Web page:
Thursday 08th December

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The Noise Next Door. Soho Theatre.

| Comedy | 29/10/2014

The Noise Next Door: The Noise Are Back In Town.

Making things up is easy. Look, spludgefunkle. I just made up a word. The word, in case you missed it, is spludgefunkle.

  1. What does spludgefunkle mean?
  2. How do you pronounce spludgefunkle?
  3. Use spludgefunkle in a sentence.


  1. It’s funny and therefore it doesn’t necessarily need to mean anything.
  2. You can pronounce it however you want to pronounce it.
  3. This review is complete and utter spludgefunkle.

The point I’m trying to make, in a rather roundabout way, is that making things up can be fun. I guess what I’m also trying to say is that improvisation should be celebrated because, and not despite, of its total disregard for cohesion and logic. “Improv-comedy” is silly, and silly is good. A world without silliness is a world not worth living in.

Silliness sits at the beating heart of comedy, and The Noise Next Door deliver this beating heart of silliness on a plate made of soft cheese (because, let’s face it, a plate made of soft cheese would be really silly). The boys really are great physical performers, with knack for stretching elastic hilarity from even the naffest of audience suggestions.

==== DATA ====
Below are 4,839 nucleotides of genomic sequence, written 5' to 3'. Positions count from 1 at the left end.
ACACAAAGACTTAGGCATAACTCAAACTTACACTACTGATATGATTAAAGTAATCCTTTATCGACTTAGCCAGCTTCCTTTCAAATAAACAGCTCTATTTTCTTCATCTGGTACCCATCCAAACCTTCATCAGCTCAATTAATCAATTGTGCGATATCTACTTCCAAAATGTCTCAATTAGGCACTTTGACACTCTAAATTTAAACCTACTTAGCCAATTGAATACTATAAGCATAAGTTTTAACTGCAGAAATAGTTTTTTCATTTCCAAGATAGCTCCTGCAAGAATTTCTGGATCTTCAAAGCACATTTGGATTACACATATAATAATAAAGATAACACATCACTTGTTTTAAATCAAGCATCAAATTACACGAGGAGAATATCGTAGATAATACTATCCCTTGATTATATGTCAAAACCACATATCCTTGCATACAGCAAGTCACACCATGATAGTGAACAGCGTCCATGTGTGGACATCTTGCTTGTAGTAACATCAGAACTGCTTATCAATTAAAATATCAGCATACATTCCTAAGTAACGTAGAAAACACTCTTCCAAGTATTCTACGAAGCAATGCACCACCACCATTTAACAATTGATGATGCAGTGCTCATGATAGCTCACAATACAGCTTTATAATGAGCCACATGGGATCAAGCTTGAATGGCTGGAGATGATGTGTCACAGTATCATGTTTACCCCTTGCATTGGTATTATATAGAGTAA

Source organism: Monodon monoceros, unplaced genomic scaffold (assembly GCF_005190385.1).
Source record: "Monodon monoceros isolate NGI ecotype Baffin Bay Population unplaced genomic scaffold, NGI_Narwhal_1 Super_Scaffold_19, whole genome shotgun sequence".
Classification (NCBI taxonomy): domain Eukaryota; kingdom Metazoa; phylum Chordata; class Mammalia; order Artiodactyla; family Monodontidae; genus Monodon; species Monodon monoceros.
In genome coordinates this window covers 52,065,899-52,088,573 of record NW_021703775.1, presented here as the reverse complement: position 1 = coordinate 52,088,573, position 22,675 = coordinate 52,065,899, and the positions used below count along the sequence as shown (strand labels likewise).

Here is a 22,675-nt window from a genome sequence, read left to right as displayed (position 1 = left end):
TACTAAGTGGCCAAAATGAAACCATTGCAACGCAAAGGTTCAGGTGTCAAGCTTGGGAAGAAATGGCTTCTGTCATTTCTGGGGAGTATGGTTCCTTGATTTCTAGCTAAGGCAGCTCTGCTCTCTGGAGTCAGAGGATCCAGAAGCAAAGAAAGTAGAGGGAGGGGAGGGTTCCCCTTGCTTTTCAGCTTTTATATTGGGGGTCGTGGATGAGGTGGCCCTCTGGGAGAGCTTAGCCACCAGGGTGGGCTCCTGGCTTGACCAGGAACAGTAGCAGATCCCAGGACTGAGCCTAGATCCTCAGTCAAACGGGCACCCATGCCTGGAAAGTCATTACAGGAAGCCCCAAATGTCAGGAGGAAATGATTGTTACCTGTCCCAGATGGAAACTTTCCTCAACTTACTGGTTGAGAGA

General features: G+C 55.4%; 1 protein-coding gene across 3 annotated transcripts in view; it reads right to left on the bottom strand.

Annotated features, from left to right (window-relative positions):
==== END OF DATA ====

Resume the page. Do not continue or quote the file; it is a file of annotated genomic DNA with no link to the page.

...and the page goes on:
The bits that don’t work are, more often than not, due to a weak shout from the Saturday-night crowd. Saying that, these lads are always willing to try and squeeze tasty juice from even the mouldiest of oranges and for that, we should applaud them. Their innate desire to make people laugh is highly infectious and, without wanting to sound too soppy, also kind of heart-warming.

There are a lot of snobs out there who view this particular strand of comedy as nothing more than a sub-genre, a drama school game that somehow became a “thing”. To those people I say this; it got popular for a reason. Improvisers give audience members the chance to join in the creative process, and witness exclusive performances of far-fetched ideas.

Of course, it doesn’t always work but that’s all part of the fun. We, the audience, are “jamming” with comedians and seeing if we can cook up a storm. The actors are the puppets, and we are the puppet masters commanding them to perform outlandish narratives for our own amusement. It’s this direct relationship between the viewed and the viewer that make this such an enjoyable comedic form.

If you’ve never been to a show like this before, let me just say that The Noise Next Door are one of the best improv acts I’ve ever seen. Something this much fun, for just over ten pounds, you couldn’t make it up!

By Jack Clayton (@BilboTalk).

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